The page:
What It Takes to Get the Job Done, Arkansas StylePosted by Dana Campbell, ALDF Attorney on February 9, 2009
Good news out of Arkansas this past week: the governor there finally signed off on a felony anti-cruelty law that will take effect 90 days after the current legislative session concludes. This is a truly remarkable feat for 3 reasons:
First, up to now Arkansas had been one of the last 5 holdout states in the country to fail to pass any kind of felony anti-cruelty bill, despite efforts by citizens to introduce such bills repeatedly over the years. According to news reports, these efforts were met with stiff opposition from the state’s farm lobby and various meat industry groups for reasons I cannot fathom, since the proposed felony laws would have had no impact on their operations. A willingness by the state’s attorney general to broker an agreement between the animal industries and pro-animal-protection legislators prior to the start of this legislative session is what it apparently took to finally get a bill introduced and passed that all sides could live with. Kudos to Attorney General Dustin McDaniel for stepping in and getting the job done.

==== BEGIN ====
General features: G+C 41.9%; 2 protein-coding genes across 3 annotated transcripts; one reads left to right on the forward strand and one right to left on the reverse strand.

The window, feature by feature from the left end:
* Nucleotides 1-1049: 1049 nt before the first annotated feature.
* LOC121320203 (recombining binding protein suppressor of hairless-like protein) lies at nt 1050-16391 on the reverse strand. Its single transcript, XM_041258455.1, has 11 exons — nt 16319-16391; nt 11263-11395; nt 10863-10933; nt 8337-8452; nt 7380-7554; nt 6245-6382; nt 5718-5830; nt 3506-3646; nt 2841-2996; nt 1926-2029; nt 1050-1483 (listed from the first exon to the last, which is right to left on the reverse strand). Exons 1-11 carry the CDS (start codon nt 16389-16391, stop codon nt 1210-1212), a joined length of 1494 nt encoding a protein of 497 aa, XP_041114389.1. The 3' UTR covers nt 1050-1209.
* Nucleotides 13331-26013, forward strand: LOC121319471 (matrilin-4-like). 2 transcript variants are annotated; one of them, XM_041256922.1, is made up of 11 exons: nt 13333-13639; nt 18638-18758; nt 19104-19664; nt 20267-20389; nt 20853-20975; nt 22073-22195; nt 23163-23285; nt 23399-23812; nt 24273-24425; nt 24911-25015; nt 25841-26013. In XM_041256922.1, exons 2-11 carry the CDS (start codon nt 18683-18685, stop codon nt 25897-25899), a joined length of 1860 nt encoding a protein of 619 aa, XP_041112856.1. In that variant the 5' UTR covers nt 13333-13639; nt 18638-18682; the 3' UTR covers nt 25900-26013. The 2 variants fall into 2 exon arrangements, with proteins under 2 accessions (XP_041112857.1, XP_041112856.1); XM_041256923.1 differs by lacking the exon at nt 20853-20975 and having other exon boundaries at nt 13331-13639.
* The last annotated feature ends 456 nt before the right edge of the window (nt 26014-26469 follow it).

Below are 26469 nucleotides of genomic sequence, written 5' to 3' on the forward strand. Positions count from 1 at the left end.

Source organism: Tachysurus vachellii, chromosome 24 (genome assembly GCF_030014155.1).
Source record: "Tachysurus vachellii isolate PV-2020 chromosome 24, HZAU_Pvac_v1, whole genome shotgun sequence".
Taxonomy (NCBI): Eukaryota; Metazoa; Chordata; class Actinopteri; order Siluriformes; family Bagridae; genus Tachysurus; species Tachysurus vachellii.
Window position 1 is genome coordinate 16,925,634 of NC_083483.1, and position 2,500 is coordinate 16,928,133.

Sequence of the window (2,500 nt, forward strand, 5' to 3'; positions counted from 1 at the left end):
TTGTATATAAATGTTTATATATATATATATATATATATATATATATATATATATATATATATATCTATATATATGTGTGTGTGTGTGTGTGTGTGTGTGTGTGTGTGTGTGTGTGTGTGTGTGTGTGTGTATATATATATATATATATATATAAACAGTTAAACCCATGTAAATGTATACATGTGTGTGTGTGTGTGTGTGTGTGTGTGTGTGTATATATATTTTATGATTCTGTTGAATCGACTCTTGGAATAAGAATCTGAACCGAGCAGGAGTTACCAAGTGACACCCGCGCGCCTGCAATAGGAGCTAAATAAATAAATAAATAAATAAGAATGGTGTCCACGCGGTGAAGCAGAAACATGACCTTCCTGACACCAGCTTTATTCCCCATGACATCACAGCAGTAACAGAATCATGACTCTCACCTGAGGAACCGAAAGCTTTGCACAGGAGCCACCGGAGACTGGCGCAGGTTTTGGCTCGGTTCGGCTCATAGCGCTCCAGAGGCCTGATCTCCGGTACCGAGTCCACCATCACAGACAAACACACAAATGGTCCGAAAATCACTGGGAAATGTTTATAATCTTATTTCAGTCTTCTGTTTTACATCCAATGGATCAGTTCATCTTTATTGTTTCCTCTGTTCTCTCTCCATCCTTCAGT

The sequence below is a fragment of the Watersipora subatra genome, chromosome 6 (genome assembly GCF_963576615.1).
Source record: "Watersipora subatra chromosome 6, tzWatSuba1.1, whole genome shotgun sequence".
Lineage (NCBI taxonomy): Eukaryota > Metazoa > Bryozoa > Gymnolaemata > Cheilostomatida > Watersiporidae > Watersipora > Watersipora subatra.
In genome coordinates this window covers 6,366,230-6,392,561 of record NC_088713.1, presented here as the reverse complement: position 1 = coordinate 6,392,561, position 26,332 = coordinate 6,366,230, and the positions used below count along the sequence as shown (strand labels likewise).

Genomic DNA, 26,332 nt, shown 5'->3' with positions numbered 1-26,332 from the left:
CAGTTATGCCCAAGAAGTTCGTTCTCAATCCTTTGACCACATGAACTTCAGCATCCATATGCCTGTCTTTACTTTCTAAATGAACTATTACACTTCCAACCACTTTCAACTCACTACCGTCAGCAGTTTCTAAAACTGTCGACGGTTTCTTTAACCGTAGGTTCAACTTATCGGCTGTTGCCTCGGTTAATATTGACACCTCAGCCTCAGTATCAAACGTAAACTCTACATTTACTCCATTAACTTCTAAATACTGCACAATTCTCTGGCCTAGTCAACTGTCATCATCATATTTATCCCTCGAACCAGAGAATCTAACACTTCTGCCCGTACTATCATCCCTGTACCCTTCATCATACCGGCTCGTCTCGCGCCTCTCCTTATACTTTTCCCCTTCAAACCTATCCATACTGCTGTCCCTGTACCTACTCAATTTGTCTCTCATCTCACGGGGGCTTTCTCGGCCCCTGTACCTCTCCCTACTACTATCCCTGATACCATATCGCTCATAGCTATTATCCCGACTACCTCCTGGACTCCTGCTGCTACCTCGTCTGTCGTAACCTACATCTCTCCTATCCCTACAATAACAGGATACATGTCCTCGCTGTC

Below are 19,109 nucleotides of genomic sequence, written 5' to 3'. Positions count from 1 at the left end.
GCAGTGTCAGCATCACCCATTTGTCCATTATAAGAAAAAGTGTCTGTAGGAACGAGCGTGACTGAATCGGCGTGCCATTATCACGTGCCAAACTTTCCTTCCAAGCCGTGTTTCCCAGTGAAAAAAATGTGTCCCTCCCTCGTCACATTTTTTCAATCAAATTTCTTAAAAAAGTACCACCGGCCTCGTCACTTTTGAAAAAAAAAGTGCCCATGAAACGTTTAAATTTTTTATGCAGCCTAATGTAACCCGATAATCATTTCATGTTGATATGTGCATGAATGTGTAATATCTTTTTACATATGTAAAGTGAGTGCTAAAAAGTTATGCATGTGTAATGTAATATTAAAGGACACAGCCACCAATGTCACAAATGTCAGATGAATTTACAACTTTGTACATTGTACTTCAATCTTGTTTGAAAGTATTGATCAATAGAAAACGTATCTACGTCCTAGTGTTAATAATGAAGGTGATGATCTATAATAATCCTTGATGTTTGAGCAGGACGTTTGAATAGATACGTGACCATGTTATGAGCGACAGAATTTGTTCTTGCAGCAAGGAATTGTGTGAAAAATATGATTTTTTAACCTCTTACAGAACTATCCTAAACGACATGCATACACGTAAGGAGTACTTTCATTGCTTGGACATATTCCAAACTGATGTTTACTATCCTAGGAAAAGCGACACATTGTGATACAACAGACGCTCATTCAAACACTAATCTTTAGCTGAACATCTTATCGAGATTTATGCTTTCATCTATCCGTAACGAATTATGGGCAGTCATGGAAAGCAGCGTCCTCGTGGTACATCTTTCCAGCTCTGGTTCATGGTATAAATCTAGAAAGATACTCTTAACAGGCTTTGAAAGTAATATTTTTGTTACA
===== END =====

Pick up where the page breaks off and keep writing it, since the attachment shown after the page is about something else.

Second, the bill contains some really good provisions. According to the Arkansas News of February 4th, the bill will make a conviction for aggravated animal cruelty punishable by up to six years in prison and a fine of up to $10,000. That’s pretty good, compared to other states. The legislation also includes a five-year sentencing enhancement for anyone convicted of torturing an animal in the presence of a child.
Third, it’s evident some planning went into the process this time, since McDaniel didn’t just draft the bill, broker the deal, and throw a new law on the books for law enforcement; he backed it up with real money. According to the same article, “…the state Criminal Justice Center will use $250,000 released by the attorney general to develop a course of study for enforcing the new law. The course will be used to train new and existing law enforcement officers.” What a fabulous idea that should be emulated in all states updating or passing new animal cruelty legislation.
Now about those 4 remaining states with no animal anti-cruelty felony law on the books…